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In brief

On 8 May 2023, the Online Criminal Harms Bill (“Bill“) was introduced for its first reading in the Parliament. The Bill follows a suite of legislation aimed at protecting the public from harms in the online space, and introduces mechanisms for authorities to more effectively tackle online criminal activity.

The Ministry of Home Affairs (MHA) noted the recent increase of scams and malicious cyber activities such as offering attractive investments, jobs and product deals, as well as the dissemination of voyeuristic images, online child sexual exploitation and the sale of drugs. In particular, approximately 8,500 phishing attempts were reported to the Singapore Computer Emergency Response Team (“SingCERT“) in 2022, more than double the number of cases reported in 2021.

The Bill will allow the government to issue directions to any online service where there is a reasonable suspicion that the service is being used to conduct criminal activity (“Government Directions“). It will also create a framework to strengthen partnership with online services to proactively disrupt scams and malicious cyber activities affecting people in Singapore.

In more detail

When Government Directions may be issued

To counter the scale and speed achievable by criminal actors, the government seeks to take a proactive approach through the Bill. The threshold for taking action will therefore be lowered through the Bill, where Government Directions may be issued when it is suspected that any website, online account or online activity may be used for criminal activity.

Specified criminal offenses under the Bill include those relating to the following:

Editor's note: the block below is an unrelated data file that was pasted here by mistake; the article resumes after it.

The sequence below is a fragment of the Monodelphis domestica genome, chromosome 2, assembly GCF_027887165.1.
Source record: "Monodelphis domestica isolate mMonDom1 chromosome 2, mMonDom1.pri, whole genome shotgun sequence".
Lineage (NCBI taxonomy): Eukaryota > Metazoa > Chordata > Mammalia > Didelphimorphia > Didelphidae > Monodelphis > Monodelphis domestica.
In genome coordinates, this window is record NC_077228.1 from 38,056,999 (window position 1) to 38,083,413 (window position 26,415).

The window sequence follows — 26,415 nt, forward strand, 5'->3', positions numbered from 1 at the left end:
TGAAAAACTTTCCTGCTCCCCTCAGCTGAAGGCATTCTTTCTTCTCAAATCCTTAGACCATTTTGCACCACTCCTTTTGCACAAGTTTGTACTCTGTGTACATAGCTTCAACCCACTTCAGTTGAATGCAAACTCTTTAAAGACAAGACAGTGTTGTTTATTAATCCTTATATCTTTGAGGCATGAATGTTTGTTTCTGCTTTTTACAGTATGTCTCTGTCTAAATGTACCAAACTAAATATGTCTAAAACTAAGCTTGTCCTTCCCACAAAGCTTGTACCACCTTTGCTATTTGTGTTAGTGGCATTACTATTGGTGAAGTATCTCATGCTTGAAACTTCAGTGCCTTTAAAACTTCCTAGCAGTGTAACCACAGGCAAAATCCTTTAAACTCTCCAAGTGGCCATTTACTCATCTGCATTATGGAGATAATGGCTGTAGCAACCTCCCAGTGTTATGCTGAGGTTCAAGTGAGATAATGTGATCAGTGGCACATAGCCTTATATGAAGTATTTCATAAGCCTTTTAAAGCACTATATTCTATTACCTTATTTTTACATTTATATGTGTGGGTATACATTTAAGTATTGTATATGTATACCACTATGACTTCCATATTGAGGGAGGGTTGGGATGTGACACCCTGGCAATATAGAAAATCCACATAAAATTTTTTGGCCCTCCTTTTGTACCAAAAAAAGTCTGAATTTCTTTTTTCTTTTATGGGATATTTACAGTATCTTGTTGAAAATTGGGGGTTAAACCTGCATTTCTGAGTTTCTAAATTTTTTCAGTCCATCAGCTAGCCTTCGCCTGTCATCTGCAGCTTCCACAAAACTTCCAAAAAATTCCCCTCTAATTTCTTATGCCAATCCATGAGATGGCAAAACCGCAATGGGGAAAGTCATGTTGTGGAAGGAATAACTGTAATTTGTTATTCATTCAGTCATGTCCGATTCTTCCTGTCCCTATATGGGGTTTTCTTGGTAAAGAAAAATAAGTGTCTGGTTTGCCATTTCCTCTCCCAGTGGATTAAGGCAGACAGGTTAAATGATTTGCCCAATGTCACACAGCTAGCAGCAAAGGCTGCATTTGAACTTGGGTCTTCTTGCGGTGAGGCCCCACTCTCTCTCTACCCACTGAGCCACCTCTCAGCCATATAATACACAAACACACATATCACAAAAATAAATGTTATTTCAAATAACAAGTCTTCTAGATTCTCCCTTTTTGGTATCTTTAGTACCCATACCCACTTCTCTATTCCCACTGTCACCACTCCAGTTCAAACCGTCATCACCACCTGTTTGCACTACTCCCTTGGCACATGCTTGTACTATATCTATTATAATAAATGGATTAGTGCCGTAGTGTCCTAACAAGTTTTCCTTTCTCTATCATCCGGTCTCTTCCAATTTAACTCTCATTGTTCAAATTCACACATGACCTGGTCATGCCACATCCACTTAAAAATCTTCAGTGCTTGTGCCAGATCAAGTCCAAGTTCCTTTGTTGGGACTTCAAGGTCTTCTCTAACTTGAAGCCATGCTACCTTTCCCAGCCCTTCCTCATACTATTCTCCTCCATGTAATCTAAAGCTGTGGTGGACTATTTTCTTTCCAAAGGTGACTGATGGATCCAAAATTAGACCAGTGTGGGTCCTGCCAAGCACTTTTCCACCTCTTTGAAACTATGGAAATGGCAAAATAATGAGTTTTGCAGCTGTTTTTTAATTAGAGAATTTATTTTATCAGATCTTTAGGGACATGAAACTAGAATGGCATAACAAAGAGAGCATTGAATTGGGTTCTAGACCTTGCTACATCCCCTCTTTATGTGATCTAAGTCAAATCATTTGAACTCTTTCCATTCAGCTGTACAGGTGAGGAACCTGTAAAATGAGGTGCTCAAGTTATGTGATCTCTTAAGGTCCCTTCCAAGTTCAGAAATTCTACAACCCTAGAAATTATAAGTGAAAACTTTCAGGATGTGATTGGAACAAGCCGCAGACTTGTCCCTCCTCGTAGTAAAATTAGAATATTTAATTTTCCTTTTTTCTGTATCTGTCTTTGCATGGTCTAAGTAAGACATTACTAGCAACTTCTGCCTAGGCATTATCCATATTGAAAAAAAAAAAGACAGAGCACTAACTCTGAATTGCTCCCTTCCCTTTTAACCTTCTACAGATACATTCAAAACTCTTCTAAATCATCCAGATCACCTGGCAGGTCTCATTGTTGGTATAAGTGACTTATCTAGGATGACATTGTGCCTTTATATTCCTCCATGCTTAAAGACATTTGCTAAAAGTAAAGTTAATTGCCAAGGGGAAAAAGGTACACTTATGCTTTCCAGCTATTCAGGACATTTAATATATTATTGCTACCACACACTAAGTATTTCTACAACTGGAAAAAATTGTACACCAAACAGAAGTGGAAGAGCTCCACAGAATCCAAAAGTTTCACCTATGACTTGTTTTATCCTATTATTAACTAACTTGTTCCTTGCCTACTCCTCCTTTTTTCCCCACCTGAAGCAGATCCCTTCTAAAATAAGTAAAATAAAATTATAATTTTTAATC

1. Terrorism and internal security
  2. Harmony between different races, religion or classes of the population
  3. Incitement of violence or counselling disobedience to the law
  4. Secrecy of government information under the Official Secrets Act and other laws
  5. Psychoactive substances, controlled drugs or narcotics, including trafficking
  6. Unlawful gambling
  7. Illegal moneylending
  8. Scams and malicious cyber activities
  9. Sexual offenses (e.g., distribution of child sexual abuse material, distribution of voyeuristic and intimate images without consent)

What Government Directions may be issued

Depending on the content and recipient, a total of five types of Government Directions may be issued under the Bill:

  1. Stop communication direction. This requires persons who have control of the relevant material or proprietor of the online location (i.e. persons and entities who communicated online content) to stop communicating the specified online content to people in Singapore, whether by removing the relevant material; stopping the storing, posting, providing or transmitting of any online material similar to the relevant material; or disabling access to the relevant online location.